“I want to extend my gratitude to the team at Speak Up For Women for giving me the opportunity to attend the Introduction to Feminism Course, hosted by the Centre of Feminist Thought. Having previously called myself a self-proclaimed feminist, I was naturally drawn to this course. I also wanted to have a deeper, personal understanding of the term and learn how I might then be able to apply this deeper understanding to the advocacy work I am involved with at GEE (Girls Empowered through Education) Nepal. Our vision at GEE Nepal is to provide young girls with educational opportunities, and to uplift them in a time and place where trafficking and poverty are significant influences. In the future, we aim to increase the number of girls graduating from secondary school and expand our offerings to have a greater impact in Nepal. We do this by providing vulnerable girls in Nepal with education scholarships so that they can pursue goals and opportunities that they otherwise couldn’t achieve.

Since being actively involved in this field of work, I have had a growing understanding of the impact of a patriarchal society on women and their often inability to truly thrive and flourish in such a social construct, especially in developing nations. One aspect of the course explored patriarchy- its theory and origins as well as the power and control that it resembles in a social context. Here I learnt that patriarchy effects all women and we all face some form of oppression whether we are aware of it or not. This was a really challenging observation for me because I felt I had been blinded to the reality of this, thinking that we were unaffected by this in the Western World. When in fact, I learnt that patriarchy is more subtle and therefore harder to recognise in our societies. This especially emphasised to me that it is so important for Feminists to unite and work together to make a change globally.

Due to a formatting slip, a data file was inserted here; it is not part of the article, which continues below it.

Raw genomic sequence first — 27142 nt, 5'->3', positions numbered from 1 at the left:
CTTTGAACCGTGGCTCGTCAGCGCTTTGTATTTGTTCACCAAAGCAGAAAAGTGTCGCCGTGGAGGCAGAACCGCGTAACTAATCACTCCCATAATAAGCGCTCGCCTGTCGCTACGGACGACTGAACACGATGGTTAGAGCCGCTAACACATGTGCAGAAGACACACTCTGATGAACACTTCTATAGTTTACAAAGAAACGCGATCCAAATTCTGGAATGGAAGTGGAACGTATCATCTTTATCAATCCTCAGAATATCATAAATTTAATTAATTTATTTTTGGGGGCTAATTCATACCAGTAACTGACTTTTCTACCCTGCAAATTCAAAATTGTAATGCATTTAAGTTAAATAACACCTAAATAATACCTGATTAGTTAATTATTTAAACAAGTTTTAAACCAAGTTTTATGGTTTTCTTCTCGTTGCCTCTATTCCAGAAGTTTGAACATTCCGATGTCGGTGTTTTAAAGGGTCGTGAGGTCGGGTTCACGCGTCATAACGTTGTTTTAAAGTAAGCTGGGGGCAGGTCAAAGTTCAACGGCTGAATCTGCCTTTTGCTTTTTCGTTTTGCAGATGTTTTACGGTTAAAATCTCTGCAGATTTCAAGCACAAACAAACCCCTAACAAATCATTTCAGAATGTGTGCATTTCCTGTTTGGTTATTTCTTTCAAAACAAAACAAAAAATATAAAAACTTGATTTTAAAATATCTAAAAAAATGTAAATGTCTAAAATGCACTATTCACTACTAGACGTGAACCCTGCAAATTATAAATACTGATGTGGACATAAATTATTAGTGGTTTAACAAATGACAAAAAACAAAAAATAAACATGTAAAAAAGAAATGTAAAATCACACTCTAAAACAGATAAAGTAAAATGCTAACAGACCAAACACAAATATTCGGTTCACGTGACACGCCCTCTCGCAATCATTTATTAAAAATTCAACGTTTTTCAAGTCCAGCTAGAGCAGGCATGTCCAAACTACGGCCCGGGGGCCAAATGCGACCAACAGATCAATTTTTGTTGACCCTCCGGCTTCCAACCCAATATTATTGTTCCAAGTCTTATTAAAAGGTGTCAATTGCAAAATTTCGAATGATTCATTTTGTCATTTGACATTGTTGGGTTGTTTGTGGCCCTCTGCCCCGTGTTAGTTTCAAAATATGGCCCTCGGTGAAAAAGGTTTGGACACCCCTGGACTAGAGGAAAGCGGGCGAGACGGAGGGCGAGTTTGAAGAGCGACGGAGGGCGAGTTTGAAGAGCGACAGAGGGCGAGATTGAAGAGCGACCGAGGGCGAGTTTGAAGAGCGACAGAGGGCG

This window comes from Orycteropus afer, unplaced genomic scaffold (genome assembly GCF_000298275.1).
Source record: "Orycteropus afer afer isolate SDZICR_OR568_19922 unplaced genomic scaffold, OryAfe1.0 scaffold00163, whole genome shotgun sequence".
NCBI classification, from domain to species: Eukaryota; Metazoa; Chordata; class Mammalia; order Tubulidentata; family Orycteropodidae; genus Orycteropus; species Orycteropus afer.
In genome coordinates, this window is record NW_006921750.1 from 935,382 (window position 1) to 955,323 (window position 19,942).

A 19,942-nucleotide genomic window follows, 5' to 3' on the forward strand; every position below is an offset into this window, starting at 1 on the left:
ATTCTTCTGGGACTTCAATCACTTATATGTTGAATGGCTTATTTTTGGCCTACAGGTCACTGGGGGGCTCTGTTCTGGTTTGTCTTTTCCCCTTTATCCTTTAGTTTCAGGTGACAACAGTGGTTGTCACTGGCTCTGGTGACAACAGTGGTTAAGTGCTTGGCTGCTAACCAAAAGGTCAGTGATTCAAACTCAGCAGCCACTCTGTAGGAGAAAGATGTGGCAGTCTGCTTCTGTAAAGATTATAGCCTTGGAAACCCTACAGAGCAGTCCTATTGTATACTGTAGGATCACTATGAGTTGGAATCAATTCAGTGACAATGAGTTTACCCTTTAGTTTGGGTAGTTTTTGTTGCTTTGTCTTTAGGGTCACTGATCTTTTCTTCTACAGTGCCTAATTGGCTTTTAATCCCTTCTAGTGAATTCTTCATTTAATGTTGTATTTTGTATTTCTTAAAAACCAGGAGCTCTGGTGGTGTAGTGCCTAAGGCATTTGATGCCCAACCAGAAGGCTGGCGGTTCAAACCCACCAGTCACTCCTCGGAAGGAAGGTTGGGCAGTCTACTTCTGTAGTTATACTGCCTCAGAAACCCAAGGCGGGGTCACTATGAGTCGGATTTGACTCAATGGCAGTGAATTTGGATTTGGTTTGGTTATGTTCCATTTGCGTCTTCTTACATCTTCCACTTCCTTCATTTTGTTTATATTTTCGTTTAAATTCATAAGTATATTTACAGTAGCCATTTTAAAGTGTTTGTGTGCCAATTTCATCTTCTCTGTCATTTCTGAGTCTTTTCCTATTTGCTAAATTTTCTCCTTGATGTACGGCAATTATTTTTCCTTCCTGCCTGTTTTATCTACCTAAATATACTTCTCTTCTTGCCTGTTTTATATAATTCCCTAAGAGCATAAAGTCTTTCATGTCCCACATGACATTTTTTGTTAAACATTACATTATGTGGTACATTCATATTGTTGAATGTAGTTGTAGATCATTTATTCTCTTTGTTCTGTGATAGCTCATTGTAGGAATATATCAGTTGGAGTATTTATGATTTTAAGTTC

Early in the course we also explored the ‘waves’ of feminism, liberal feminism and feminism as a ‘civil rights’ project. What struck me most in this section was the issues of the tension between ‘equality’ and ‘difference’ in feminism. This part of the course impacted me in a personal way and challenged the way that I thought about Feminism because for so long I thought that the end goal was equality with men. However, I quickly learnt that the issue with this goal is symbolic of a system that would still be centred around men – doing life by the ‘male model’ as this is already dominant in society. The term ‘difference’ however, challenges feminists to acknowledge the importance of political activity and generational change in families to explore what a universal female subject might look like. This in fact sums up a radical feminist perspective which is to re-shape the world to hold women’s way of living more fully.